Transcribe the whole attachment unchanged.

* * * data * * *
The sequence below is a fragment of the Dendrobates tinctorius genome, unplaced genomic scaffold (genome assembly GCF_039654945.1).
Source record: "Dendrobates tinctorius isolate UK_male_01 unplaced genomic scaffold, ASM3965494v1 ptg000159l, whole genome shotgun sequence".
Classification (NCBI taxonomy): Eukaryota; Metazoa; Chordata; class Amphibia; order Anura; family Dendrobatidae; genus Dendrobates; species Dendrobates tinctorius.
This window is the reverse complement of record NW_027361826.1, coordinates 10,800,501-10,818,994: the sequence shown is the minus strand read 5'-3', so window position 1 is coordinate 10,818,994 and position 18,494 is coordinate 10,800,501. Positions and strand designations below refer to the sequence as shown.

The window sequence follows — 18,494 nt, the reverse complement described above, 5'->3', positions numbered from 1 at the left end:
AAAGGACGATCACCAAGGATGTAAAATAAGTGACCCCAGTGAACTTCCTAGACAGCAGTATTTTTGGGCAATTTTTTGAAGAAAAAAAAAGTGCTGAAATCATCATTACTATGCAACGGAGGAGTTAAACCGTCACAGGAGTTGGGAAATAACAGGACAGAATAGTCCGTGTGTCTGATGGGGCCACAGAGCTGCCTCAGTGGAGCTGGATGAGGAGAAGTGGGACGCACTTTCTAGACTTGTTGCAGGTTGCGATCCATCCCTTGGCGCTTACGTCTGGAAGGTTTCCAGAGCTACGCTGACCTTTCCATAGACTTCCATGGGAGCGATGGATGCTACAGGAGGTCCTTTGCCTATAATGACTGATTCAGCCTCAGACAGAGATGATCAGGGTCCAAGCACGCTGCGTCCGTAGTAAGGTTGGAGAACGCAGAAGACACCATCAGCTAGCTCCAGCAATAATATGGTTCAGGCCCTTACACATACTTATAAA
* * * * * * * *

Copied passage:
The sequence below is a fragment of the Dendrobates tinctorius genome, unplaced genomic scaffold (genome assembly GCF_039654945.1).
Source record: "Dendrobates tinctorius isolate UK_male_01 unplaced genomic scaffold, ASM3965494v1 ptg000159l, whole genome shotgun sequence".
Classification (NCBI taxonomy): Eukaryota; Metazoa; Chordata; class Amphibia; order Anura; family Dendrobatidae; genus Dendrobates; species Dendrobates tinctorius.
This window is the reverse complement of record NW_027361826.1, coordinates 10,800,501-10,818,994: the sequence shown is the minus strand read 5'-3', so window position 1 is coordinate 10,818,994 and position 18,494 is coordinate 10,800,501. Positions and strand designations below refer to the sequence as shown.

The window sequence follows — 18,494 nt, the reverse complement described above, 5'->3', positions numbered from 1 at the left end:
AAAGGACGATCACCAAGGATGTAAAATAAGTGACCCCAGTGAACTTCCTAGACAGCAGTATTTTTGGGCAATTTTTTGAAGAAAAAAAAAGTGCTGAAATCATCATTACTATGCAACGGAGGAGTTAAACCGTCACAGGAGTTGGGAAATAACAGGACAGAATAGTCCGTGTGTCTGATGGGGCCACAGAGCTGCCTCAGTGGAGCTGGATGAGGAGAAGTGGGACGCACTTTCTAGACTTGTTGCAGGTTGCGATCCATCCCTTGGCGCTTACGTCTGGAAGGTTTCCAGAGCTACGCTGACCTTTCCATAGACTTCCATGGGAGCGATGGATGCTACAGGAGGTCCTTTGCCTATAATGACTGATTCAGCCTCAGACAGAGATGATCAGGGTCCAAGCACGCTGCGTCCGTAGTAAGGTTGGAGAACGCAGAAGACACCATCAGCTAGCTCCAGCAATAATATGGTTCAGGCCCTTACACATACTTATAAA